California on verge of gutting goals for electric cars,
January 25, 2001 12:09 PM   Subscribe

California on verge of gutting goals for electric cars, Ed Begley Jr and the rest of California hangs collective heads in shame.
posted by jasonshellen (14 comments total)
Not that we would have the electricity for this these days, but I do think that we are in an interesting technological slump.

The automobile has been around for how long? We still can't buy cars with more than a 300 - 400 mile range and we are still burning non-renewable resources. Shouldn't California stick to their guns?
posted by jasonshellen at 12:15 PM on January 25, 2001

It was interesting to note at the end of that article the fact that electric cars are not that much cleaner than gasoline cars - and that California would derive far greater benefit from some kind of "buy back" program to rid their roads of pre-1980 automobiles that are the worst offenders.
posted by m.polo at 12:42 PM on January 25, 2001

First the dotcom implosion, then the failure of partial power deregulation, now this. Seems like all of Kalifornia's big ideas are amounting to squat. Emperor Norton has no clothes...
posted by MrBaliHai at 12:43 PM on January 25, 2001

I think it's a great idea to ditch electric cars in favor of gas-electric hybrid vehicles. If you read the article all the way to the bottom, you'll see that electric cars are just another Edsel, while the hybrids practically sell themselves.

The Toyota hybrid car gets 52 mpg (city!) has a 600 mile range on a single tank of gas. And runs almost as clean as a true electric car. All that for $20,000.

And this is bad news why?
posted by ratbastard at 2:09 PM on January 25, 2001

  1. Power companies push for deregulation
  2. Deregulation leads to power crisis
  3. Power companies get sweet taxpayer funded bailout to cover their asses
  4. Govt peddles long-term deals that give us power today, but screw taxpayers over in years to come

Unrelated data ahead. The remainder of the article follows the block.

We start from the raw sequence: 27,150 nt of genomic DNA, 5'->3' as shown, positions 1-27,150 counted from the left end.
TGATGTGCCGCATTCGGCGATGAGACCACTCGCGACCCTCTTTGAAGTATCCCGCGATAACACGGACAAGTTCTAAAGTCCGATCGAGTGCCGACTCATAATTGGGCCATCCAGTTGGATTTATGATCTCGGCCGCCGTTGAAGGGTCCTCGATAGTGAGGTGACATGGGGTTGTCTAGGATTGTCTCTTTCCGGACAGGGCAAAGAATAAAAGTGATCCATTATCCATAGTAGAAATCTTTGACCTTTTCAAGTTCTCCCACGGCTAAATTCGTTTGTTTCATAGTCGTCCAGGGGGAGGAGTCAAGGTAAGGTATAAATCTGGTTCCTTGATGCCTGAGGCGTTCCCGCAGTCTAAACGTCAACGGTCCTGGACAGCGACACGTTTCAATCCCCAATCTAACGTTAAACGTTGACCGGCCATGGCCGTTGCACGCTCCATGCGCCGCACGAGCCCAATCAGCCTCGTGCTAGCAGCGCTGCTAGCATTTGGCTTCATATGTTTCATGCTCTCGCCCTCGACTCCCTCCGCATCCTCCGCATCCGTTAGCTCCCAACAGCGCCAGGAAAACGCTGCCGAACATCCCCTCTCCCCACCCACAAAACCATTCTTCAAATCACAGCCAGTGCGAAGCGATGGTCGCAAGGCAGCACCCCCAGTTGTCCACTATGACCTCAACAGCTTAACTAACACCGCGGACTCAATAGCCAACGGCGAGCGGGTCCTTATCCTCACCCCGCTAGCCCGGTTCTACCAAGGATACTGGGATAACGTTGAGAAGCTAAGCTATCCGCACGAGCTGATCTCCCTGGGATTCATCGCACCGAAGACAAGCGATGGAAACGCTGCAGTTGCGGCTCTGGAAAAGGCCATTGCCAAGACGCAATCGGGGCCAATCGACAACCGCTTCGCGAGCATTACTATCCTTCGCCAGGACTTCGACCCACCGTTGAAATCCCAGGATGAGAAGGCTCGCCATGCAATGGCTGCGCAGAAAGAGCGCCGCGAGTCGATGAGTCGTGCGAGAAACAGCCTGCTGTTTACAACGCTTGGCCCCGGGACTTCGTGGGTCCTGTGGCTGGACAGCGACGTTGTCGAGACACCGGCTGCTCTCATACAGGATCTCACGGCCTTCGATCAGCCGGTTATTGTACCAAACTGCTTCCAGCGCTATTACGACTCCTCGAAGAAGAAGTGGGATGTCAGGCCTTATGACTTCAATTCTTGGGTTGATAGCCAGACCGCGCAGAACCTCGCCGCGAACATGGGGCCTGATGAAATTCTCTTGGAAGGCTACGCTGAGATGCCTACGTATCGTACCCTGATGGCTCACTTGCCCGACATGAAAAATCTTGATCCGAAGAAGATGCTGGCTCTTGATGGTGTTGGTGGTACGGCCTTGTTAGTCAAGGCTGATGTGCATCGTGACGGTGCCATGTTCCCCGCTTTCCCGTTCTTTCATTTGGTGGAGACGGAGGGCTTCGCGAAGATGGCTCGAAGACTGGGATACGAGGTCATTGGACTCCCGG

5. Car companies use this corporate mess to kill regulations that would make a better, cleaner world
Well, I guess the corporations win again.
posted by fleener at 2:46 PM on January 25, 2001

Eh. It's not that simple, ratbastard. I'm a big fan of hybrids (I own a Prius: CAR! OF! THE FUTURE!) but they're still not true zero emissions vehicles. Plus, hybrids don't come anywhere near selling themselves, yet. I can't tell you how many times I'm asked whether or not I can take my car on long trips, whether I can take it to the car wash, whether it's even /safe/ to drive. Most people are very suspicious of electric and hybrid vehicles, and economic incentives are really the surest, fastest way to overcome that.

That said, a zero emissions rating doesn't take the grid into account, and in many regions, hybrids actually produce fewer emissions than their pure-bred counterparts. So.
posted by eamondaly at 2:49 PM on January 25, 2001

Why bad news? Because a hybrid car is still a car.
posted by gluechunk at 2:49 PM on January 25, 2001

Car wash? Huh? Do people expect that it will short out or what?

"Yeah, I can't take my car out in the rain... it kinda sucks."

I mean, do they not realize that normal cars use electricity, too?

Get a bumper sticker that says that your car has tendency to explode, often killing tailgaters.
posted by whatnotever at 3:35 PM on January 25, 2001

"Well, your car is constantly on fire while it runs."

"You mean, you have a petrol-powered television?"

and so on.
posted by holgate at 4:06 PM on January 25, 2001

And: the US really needs milkfloats.
posted by holgate at 4:10 PM on January 25, 2001

While we've strayed off-topic a bit, I'd like to throw my opinion on the original topic in here. Personally I think a better way to look at this problem is to decide what our goals are with this policy.